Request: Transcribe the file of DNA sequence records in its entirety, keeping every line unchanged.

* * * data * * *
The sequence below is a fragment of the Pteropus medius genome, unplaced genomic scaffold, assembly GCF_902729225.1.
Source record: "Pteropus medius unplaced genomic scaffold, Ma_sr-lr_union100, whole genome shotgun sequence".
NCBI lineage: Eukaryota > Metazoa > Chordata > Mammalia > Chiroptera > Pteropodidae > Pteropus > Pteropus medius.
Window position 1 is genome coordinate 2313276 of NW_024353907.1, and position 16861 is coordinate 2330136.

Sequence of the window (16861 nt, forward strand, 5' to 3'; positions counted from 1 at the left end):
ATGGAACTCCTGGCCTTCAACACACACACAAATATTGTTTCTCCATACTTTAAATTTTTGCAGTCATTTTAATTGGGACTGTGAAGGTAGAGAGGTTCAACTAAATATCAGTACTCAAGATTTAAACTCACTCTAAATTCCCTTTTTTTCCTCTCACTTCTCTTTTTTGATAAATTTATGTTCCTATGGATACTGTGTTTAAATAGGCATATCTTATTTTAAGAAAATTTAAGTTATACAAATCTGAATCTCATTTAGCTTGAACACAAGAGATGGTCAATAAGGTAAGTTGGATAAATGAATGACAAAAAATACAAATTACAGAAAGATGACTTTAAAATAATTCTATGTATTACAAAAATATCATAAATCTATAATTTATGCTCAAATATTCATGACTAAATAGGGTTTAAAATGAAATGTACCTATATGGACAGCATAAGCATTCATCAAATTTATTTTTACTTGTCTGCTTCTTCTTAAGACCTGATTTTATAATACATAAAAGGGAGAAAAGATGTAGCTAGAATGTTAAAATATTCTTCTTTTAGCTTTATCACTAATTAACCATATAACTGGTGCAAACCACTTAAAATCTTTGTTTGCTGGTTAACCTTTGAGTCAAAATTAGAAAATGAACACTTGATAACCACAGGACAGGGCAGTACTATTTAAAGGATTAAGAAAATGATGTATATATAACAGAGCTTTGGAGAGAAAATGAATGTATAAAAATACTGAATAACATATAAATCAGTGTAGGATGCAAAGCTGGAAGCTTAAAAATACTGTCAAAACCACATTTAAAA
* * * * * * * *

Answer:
The sequence below is a fragment of the Pteropus medius genome, unplaced genomic scaffold, assembly GCF_902729225.1.
Source record: "Pteropus medius unplaced genomic scaffold, Ma_sr-lr_union100, whole genome shotgun sequence".
NCBI lineage: Eukaryota > Metazoa > Chordata > Mammalia > Chiroptera > Pteropodidae > Pteropus > Pteropus medius.
Window position 1 is genome coordinate 2313276 of NW_024353907.1, and position 16861 is coordinate 2330136.

Sequence of the window (16861 nt, forward strand, 5' to 3'; positions counted from 1 at the left end):
ATGGAACTCCTGGCCTTCAACACACACACAAATATTGTTTCTCCATACTTTAAATTTTTGCAGTCATTTTAATTGGGACTGTGAAGGTAGAGAGGTTCAACTAAATATCAGTACTCAAGATTTAAACTCACTCTAAATTCCCTTTTTTTCCTCTCACTTCTCTTTTTTGATAAATTTATGTTCCTATGGATACTGTGTTTAAATAGGCATATCTTATTTTAAGAAAATTTAAGTTATACAAATCTGAATCTCATTTAGCTTGAACACAAGAGATGGTCAATAAGGTAAGTTGGATAAATGAATGACAAAAAATACAAATTACAGAAAGATGACTTTAAAATAATTCTATGTATTACAAAAATATCATAAATCTATAATTTATGCTCAAATATTCATGACTAAATAGGGTTTAAAATGAAATGTACCTATATGGACAGCATAAGCATTCATCAAATTTATTTTTACTTGTCTGCTTCTTCTTAAGACCTGATTTTATAATACATAAAAGGGAGAAAAGATGTAGCTAGAATGTTAAAATATTCTTCTTTTAGCTTTATCACTAATTAACCATATAACTGGTGCAAACCACTTAAAATCTTTGTTTGCTGGTTAACCTTTGAGTCAAAATTAGAAAATGAACACTTGATAACCACAGGACAGGGCAGTACTATTTAAAGGATTAAGAAAATGATGTATATATAACAGAGCTTTGGAGAGAAAATGAATGTATAAAAATACTGAATAACATATAAATCAGTGTAGGATGCAAAGCTGGAAGCTTAAAAATACTGTCAAAACCACATTTAAAA